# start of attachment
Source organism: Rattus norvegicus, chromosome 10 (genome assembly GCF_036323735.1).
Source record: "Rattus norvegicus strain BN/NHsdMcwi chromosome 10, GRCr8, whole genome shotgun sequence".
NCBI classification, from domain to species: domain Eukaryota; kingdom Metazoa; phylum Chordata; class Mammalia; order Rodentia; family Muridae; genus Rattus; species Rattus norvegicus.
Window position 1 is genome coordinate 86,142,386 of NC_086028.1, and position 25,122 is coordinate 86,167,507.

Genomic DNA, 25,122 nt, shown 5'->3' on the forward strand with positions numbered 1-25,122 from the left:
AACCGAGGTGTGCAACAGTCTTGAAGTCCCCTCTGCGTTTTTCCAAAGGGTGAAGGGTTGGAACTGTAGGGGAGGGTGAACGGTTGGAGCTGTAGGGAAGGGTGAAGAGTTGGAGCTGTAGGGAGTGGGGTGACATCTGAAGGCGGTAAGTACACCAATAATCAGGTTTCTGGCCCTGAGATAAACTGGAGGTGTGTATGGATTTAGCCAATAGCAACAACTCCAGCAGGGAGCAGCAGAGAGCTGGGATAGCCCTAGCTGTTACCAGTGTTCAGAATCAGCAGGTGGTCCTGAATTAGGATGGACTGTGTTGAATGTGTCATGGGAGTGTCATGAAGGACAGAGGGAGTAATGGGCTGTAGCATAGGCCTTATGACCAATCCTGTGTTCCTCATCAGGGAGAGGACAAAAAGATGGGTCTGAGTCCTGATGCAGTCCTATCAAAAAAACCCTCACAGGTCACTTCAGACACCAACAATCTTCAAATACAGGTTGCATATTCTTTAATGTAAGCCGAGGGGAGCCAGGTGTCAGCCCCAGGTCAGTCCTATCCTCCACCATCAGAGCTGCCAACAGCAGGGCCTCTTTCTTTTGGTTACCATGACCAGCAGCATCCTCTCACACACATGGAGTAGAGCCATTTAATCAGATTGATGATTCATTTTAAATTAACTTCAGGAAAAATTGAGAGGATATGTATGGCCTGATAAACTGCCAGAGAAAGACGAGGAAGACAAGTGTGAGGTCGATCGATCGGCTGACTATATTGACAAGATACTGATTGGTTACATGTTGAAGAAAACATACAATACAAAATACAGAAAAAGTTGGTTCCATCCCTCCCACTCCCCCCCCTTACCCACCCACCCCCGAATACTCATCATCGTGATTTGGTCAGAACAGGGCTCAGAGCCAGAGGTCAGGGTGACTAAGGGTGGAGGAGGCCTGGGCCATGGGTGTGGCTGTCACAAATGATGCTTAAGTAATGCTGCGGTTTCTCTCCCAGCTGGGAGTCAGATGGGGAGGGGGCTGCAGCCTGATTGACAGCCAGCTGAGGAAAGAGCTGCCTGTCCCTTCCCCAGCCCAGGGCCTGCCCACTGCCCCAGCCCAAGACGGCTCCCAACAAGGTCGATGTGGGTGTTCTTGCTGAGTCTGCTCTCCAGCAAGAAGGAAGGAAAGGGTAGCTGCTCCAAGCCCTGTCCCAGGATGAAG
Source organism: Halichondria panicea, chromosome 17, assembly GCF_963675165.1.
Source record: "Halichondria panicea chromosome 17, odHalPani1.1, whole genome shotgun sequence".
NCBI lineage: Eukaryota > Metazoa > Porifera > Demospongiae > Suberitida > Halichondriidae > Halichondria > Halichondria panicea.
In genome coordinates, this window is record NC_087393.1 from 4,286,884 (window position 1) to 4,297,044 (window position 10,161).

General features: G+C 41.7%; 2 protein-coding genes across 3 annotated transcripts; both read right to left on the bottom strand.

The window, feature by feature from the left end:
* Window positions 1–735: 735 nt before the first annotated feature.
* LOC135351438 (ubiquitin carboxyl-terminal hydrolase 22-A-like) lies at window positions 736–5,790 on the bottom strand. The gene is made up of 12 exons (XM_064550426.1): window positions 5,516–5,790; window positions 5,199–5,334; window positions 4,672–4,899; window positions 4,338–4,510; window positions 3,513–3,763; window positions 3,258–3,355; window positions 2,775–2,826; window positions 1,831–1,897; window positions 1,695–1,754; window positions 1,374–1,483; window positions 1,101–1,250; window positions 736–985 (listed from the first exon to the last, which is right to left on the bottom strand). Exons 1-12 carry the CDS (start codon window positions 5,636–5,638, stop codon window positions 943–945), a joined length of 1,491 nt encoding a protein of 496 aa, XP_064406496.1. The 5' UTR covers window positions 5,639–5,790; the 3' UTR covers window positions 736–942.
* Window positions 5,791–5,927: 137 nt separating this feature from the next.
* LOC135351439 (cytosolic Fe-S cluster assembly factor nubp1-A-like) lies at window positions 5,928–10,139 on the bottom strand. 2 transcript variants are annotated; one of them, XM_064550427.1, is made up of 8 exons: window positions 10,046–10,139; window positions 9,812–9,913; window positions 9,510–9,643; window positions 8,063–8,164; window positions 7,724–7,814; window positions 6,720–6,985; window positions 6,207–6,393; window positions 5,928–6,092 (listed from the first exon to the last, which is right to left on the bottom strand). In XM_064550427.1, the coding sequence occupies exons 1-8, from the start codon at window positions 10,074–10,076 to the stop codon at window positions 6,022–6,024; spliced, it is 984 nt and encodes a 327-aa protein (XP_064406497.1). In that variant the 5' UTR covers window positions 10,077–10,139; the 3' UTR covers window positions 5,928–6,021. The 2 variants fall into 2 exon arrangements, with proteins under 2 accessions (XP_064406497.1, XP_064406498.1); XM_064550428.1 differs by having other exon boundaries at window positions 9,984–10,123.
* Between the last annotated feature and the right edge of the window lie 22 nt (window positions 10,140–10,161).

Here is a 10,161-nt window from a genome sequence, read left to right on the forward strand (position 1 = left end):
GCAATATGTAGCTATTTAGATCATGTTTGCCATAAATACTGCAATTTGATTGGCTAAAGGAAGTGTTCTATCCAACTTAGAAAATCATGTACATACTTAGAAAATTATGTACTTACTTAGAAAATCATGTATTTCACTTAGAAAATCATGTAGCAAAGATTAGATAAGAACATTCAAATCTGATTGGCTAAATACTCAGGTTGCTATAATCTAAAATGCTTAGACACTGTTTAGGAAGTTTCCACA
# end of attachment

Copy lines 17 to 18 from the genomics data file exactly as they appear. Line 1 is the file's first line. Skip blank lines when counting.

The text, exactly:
* Between the last annotated feature and the right edge of the window lie 22 nt (window positions 10,140–10,161).

Here is a 10,161-nt window from a genome sequence, read left to right on the forward strand (position 1 = left end):